An Advent Prayer for Healthy Relationships

O God, in whom we live and move and have our being, and who fashioned us in your image to be in relationship with you and others, we thank you for the coming gift of Jesus, whose Advent we anticipate once again. 

As daylight dwindles and the darkness grows, we acknowledge to you the frailty of our relationships with one another.  We confess that, despite your desire for wholeness and health, we have not been kind to one another.  We are far too prone to anger and bitterness, rather than peace and joy.  We are an imperfect reflection of your self-giving love.

As Advent people, we yearn for healing, and long for hope:

·      For every household filled with chronic anger and endless disputes, illumine neglected faults, in a spirit of new understanding and peace.

·      For every gathering of family and friends that bring to light concealed dysfunctions, and verge on eruption because of the fault lines of past hurt, pour out your spirit of confession and forgiveness.

·      For every family dealing with the haunting influences of addiction, substance abuse, and mental disease, grant your spirit of courage and compassion, to be bold in truth and generous in love.

·      For every marriage troubled by unfulfilled expectations and chronic miscommunication, grant your spirit of understanding and empathy. Rekindle within them an awakening of boundless, unconditional love.

·      For every set of siblings long plagued by resentment and unhealthy competition, rather than mutual encouragement, grant a new spirit of peace and cooperation.

·      For every parent disenfranchised from their children, distanced by resentment and wounded by past scars, grant new insight and the power of reconciliation. 

·      For every person whose ongoing grief for lost loved ones skews this season of joy into a time of sorrow, grant the comfort of your constant presence. Remind these persons that in your being, the bonds of love never end.

·      For every young family adjusting to new life with a child, and negotiating new ways to relate as a family in the midst of transition, grant a spirit of child-like wonder, and a desire to mature.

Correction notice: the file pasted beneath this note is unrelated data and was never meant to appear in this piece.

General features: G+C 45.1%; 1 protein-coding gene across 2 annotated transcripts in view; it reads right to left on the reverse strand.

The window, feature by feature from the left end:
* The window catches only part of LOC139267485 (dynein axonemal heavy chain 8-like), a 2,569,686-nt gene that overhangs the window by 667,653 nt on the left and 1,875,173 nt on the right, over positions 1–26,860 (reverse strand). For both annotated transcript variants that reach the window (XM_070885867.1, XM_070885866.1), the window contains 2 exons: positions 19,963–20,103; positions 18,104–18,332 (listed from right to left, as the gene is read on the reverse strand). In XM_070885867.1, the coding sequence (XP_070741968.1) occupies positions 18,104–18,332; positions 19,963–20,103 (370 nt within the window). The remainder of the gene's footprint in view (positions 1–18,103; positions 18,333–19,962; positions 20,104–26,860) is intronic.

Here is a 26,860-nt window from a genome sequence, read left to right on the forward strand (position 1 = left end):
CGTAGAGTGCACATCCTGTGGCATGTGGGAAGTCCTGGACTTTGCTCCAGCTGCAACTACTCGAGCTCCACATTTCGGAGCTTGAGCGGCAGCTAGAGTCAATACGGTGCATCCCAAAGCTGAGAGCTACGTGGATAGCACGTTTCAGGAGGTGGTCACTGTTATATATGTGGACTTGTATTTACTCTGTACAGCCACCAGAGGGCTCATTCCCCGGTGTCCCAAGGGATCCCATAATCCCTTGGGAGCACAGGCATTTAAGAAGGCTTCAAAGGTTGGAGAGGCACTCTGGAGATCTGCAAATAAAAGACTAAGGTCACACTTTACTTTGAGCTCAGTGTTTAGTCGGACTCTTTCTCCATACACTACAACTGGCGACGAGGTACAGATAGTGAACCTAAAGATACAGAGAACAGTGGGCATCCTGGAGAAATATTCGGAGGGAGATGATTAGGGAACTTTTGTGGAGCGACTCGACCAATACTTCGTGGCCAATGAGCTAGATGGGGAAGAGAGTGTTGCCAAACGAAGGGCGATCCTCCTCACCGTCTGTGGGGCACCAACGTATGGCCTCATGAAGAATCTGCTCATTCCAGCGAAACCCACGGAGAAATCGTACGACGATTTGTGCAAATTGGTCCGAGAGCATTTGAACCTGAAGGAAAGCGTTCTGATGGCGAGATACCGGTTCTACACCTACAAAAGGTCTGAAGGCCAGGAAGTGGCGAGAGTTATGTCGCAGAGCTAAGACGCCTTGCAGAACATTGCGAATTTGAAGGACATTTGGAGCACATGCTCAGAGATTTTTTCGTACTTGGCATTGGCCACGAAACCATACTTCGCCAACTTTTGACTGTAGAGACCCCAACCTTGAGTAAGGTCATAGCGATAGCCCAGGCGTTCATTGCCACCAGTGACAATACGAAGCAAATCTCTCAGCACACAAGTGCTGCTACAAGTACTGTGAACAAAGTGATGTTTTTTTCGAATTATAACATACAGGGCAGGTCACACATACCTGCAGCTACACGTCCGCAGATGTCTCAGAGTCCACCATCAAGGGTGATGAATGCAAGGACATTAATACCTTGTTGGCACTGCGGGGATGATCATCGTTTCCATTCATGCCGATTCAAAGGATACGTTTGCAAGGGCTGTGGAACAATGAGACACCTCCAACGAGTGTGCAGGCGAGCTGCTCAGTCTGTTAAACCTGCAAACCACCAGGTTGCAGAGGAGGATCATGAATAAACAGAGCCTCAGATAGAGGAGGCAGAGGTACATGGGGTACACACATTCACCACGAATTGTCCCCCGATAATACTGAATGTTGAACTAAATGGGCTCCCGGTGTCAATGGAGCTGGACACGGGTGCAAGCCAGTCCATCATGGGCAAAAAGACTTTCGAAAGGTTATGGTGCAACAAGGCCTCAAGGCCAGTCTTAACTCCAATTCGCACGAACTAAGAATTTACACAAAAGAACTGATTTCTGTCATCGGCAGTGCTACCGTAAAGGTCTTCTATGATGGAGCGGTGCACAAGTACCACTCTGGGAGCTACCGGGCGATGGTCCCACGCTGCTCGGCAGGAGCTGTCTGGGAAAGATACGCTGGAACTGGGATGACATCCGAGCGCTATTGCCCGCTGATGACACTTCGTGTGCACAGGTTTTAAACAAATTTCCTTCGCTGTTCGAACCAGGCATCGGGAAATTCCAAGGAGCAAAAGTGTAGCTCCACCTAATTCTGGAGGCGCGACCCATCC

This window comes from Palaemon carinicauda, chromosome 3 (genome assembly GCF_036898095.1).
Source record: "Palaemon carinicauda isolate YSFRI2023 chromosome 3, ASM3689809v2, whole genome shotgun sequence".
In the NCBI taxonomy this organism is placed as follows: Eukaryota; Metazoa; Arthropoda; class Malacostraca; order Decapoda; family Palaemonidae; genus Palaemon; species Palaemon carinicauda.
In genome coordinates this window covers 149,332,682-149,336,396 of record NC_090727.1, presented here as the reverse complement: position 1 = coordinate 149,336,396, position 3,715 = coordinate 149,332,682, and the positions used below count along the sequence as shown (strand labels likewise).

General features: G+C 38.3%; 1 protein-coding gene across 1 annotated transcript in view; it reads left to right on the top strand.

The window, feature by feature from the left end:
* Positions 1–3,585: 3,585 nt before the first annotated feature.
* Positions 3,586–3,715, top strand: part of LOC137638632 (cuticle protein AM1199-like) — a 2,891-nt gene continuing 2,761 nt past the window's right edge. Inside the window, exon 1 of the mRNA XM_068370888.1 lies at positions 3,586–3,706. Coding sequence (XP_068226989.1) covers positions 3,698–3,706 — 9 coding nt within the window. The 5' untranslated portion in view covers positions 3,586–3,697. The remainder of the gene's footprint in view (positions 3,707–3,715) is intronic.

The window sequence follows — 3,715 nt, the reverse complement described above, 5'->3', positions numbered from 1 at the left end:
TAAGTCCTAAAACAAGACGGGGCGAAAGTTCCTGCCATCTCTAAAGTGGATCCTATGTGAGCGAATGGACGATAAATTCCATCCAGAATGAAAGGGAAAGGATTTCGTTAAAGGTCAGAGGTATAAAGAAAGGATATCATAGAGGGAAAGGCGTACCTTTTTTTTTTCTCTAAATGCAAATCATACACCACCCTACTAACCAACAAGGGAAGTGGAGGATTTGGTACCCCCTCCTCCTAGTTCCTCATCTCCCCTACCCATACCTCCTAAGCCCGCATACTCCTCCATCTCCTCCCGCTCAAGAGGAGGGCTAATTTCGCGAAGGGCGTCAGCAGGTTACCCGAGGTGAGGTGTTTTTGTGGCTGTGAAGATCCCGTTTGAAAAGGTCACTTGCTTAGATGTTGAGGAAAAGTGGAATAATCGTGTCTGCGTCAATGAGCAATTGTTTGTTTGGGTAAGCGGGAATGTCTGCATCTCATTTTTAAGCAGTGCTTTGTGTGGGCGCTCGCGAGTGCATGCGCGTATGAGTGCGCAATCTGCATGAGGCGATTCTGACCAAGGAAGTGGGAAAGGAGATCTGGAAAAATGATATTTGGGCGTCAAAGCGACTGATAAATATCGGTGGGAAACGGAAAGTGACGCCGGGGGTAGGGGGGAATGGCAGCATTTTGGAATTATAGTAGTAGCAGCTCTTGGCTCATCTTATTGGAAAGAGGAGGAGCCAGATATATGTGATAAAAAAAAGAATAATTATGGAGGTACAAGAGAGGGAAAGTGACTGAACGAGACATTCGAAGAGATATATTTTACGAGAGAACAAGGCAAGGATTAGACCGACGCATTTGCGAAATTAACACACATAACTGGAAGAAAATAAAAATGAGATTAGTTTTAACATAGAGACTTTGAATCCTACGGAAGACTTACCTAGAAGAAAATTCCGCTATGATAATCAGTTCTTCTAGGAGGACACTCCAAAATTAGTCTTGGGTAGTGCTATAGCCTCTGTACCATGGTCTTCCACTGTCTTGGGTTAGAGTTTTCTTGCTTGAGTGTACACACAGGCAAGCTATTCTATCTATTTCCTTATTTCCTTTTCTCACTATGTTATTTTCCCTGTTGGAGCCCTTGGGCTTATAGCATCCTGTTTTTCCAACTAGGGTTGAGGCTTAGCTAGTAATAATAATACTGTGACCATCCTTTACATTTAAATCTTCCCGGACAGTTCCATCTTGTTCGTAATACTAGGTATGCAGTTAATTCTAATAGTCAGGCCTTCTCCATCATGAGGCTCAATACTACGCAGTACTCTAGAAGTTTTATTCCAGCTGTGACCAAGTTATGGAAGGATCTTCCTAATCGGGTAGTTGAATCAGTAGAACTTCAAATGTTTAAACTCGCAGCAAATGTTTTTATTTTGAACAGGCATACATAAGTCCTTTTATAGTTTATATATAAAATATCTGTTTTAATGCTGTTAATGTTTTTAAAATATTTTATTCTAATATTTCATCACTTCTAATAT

·      For every couple struggling with infertility, in the midst of a season based on the birth of a Child, grant a spirit of hope, and the reminder that they are not without ability to provide other enduring legacies of love.

·      For those who face this season alone – widows and widowers, divorcees, single adults, and the elderly - grant a spirit of companionship, and surround them with new friends and cohorts on their journey.

·      For those who live in the shadow of their own mortality, in fear of their own death and disease, offer a reminder that you are the source of all life, encouraging them to embrace their lives and the lives of others with courage, unafraid of joy and pain, sickness and health. May your love be made real in our care for others.

O God of hope and promise, you revealed your power in the self-giving love of Jesus, whose birth in lowly means exemplifies your call to servanthood and humility. May we, in the strength of your spirit, receive the gift of your son, living out his image in all that we say and do. May this season truly be one of preparation, that our hearts, minds, and souls may be awakened to a hope that brings holiness, for ourselves and the people we love. Enliven us by your spirit, that we may live in the fullness of your reign.